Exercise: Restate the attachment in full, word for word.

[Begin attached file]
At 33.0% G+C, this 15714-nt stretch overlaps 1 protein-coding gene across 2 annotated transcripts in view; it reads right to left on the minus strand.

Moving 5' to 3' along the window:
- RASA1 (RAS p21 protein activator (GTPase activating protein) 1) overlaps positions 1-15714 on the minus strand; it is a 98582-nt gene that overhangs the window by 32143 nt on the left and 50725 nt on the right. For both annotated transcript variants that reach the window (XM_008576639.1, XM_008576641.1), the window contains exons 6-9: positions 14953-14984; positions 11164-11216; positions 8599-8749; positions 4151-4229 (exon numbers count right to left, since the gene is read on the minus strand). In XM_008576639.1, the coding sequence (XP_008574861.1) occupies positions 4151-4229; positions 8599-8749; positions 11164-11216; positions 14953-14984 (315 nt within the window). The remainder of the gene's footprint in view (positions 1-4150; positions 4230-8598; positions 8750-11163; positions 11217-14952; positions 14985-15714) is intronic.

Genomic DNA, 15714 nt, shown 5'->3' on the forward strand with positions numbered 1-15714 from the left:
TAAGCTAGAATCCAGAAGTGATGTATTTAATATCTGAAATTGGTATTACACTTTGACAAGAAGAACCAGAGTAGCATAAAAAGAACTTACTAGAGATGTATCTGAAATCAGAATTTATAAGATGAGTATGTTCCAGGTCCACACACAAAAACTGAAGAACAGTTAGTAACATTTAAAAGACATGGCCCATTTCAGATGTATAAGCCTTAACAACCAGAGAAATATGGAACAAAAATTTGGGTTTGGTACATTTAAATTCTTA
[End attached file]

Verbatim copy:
At 33.0% G+C, this 15714-nt stretch overlaps 1 protein-coding gene across 2 annotated transcripts in view; it reads right to left on the minus strand.

Moving 5' to 3' along the window:
- RASA1 (RAS p21 protein activator (GTPase activating protein) 1) overlaps positions 1-15714 on the minus strand; it is a 98582-nt gene that overhangs the window by 32143 nt on the left and 50725 nt on the right. For both annotated transcript variants that reach the window (XM_008576639.1, XM_008576641.1), the window contains exons 6-9: positions 14953-14984; positions 11164-11216; positions 8599-8749; positions 4151-4229 (exon numbers count right to left, since the gene is read on the minus strand). In XM_008576639.1, the coding sequence (XP_008574861.1) occupies positions 4151-4229; positions 8599-8749; positions 11164-11216; positions 14953-14984 (315 nt within the window). The remainder of the gene's footprint in view (positions 1-4150; positions 4230-8598; positions 8750-11163; positions 11217-14952; positions 14985-15714) is intronic.

Genomic DNA, 15714 nt, shown 5'->3' on the forward strand with positions numbered 1-15714 from the left:
TAAGCTAGAATCCAGAAGTGATGTATTTAATATCTGAAATTGGTATTACACTTTGACAAGAAGAACCAGAGTAGCATAAAAAGAACTTACTAGAGATGTATCTGAAATCAGAATTTATAAGATGAGTATGTTCCAGGTCCACACACAAAAACTGAAGAACAGTTAGTAACATTTAAAAGACATGGCCCATTTCAGATGTATAAGCCTTAACAACCAGAGAAATATGGAACAAAAATTTGGGTTTGGTACATTTAAATTCTTA